Club meeting, according to directors
of the exchange.
'Stability' Is Worley's
C' 1 * . . t.

I I

Lies In Grand Rapids
GRAND RAPIDS, Oct. 1.1.-(A)-
FormerUnited States Senator Wil-
liam Alden Smith, whose quarter of
a century of service in Congress em-
braced both the Spanish-American
and World War periods, died at his
home here this afternoon. He was 73
years old.
Known as "the friendliest man in
Michigan," his ability to call count-
less men in almost every hamlet of
the state by their first names was the
envy of friend and foe alike.
His interest in politics continued
even after his retirement from the
Senate in 1919, after serving two
terms as senator. He had been active
in the Hoover campaign in his home
city until Saturday, when he suffered
a slight heart attack. He was be-
lieved on the road to recovery when
the second and fatal attack came late
today.

Ann Arbor And County Sure
To Go Democratic, Abbott Says

The Literary Digest returns on Ann
Arbor in its nation-wide poll are
significant although not indicative of
the voting trend in the city, accord-
ing to Horatio Abbott, Democratic
national committeeman.
The Digest vote, he said, was drawn
mostly from the Republican strong-
holds on the east side of the city.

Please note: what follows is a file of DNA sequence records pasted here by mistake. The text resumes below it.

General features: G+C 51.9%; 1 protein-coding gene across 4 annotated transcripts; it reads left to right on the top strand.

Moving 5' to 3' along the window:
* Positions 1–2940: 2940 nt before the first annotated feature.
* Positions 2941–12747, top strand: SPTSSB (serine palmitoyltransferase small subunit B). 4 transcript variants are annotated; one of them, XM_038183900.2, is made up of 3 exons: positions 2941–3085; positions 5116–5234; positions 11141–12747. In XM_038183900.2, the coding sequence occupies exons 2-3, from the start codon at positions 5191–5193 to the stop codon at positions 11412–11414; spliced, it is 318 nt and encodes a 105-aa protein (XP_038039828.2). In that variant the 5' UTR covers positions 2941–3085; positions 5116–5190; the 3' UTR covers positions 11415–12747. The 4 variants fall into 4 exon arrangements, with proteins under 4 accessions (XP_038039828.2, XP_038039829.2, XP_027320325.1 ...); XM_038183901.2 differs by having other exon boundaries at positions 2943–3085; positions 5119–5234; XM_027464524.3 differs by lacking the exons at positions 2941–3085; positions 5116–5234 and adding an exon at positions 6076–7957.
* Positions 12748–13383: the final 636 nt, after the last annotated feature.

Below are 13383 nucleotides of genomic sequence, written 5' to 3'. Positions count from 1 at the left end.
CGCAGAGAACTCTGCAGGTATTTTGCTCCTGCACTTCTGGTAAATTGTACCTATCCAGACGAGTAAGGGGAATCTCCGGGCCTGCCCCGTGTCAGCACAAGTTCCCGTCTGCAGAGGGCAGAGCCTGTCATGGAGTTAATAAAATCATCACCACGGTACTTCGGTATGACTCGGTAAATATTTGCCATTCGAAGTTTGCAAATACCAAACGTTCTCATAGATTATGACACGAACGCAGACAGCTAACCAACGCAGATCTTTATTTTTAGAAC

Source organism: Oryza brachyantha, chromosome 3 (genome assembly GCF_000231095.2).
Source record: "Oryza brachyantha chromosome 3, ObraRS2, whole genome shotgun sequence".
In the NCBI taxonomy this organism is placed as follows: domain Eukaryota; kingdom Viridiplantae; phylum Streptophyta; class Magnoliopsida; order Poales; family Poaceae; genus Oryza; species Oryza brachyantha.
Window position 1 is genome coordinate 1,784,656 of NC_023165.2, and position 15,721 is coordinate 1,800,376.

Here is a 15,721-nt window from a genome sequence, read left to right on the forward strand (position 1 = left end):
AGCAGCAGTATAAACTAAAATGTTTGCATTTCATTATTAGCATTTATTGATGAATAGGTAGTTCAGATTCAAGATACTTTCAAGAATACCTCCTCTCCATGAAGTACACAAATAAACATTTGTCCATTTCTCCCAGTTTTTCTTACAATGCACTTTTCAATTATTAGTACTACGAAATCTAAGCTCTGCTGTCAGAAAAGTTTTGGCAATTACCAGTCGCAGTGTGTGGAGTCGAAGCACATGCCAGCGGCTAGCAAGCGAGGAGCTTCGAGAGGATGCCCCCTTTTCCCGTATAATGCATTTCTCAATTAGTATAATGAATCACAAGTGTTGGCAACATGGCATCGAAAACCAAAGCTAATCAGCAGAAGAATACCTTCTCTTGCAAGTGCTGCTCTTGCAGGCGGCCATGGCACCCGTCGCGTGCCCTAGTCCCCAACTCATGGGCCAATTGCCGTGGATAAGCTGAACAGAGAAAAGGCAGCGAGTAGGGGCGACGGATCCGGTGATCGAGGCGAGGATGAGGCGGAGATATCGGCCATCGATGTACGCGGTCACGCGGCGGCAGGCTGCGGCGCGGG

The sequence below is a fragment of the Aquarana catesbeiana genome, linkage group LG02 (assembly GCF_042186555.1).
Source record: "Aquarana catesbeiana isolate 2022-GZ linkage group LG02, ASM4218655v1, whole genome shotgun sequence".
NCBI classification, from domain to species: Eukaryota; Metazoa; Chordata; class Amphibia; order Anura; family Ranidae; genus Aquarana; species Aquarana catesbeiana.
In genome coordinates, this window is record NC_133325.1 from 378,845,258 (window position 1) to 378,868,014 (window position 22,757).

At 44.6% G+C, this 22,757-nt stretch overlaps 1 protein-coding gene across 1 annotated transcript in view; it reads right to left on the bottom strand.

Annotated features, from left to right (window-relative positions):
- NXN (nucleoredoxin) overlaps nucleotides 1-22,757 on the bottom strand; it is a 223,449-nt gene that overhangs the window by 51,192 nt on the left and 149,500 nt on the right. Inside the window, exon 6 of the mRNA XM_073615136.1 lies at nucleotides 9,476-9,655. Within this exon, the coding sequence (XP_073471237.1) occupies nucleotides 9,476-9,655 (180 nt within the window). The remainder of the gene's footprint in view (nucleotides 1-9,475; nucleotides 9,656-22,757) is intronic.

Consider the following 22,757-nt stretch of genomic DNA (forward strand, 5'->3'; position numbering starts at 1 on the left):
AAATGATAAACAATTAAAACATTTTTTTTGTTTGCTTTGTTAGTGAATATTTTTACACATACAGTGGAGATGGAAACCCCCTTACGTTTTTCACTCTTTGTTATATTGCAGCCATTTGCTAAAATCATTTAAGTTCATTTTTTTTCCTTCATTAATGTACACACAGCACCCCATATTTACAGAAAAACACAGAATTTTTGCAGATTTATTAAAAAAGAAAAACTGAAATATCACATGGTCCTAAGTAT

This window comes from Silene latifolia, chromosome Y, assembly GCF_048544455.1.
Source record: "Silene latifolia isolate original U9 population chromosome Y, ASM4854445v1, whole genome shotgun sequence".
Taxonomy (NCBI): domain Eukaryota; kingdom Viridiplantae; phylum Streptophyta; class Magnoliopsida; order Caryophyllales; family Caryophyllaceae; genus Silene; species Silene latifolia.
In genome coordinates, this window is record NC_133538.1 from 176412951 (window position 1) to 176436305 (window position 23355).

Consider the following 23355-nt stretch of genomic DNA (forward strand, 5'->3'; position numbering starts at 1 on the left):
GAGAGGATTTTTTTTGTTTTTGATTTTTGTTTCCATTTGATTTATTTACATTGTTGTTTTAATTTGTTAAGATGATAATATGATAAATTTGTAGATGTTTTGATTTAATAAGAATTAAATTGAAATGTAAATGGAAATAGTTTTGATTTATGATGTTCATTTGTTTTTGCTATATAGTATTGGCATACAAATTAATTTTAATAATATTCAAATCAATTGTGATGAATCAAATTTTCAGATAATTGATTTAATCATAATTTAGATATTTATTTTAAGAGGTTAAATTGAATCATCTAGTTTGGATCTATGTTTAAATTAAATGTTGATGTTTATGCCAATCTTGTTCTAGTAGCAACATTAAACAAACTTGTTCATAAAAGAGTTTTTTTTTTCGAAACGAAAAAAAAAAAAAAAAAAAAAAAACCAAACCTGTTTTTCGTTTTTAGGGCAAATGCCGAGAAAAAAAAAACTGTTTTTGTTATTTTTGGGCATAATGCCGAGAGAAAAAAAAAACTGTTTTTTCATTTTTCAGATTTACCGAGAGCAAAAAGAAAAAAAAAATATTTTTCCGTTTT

However, he declared, the strength
of Governor Roosevelt surprised him
for the vote would ordinarily be 10
to one for the Republican nominee.
Sure of County and City
Mr. Abbott asserted in an inter-
view yesterday that both the city and
the county are sure to go Democratic.
As to the state vote, although Michi-
gan is normally heavily Republican,
he said that there is a chance that
Governor Roosevelt will carry Michi-

state, Abbott sees little chance for
Mr. Comstock, although the guber-
natorial nominee has many friends
in parts of the state, he said, where
Governor Roosevelt is not so popular.
Welcomes Lippmann
Mr. Abbott welcomed the support
of Walter Lippmann for the Demo-
cratic ticket. Lippmann, he said,
"straightened a lot of things out for
a lot of people." He said that Lipp-
mann's lack of appreciation for
Roosevelt's opinions at the start of
the campaign had irritated him. He
pointed out that the Detroit Free
Press had been severely criticized for
even carrying Lippmann's article and
had written a "weak-hearted" editor-
ial in answer to the writer, "Lipp-
mann," Abbott said, "is bigger than
the Free Press nutfit"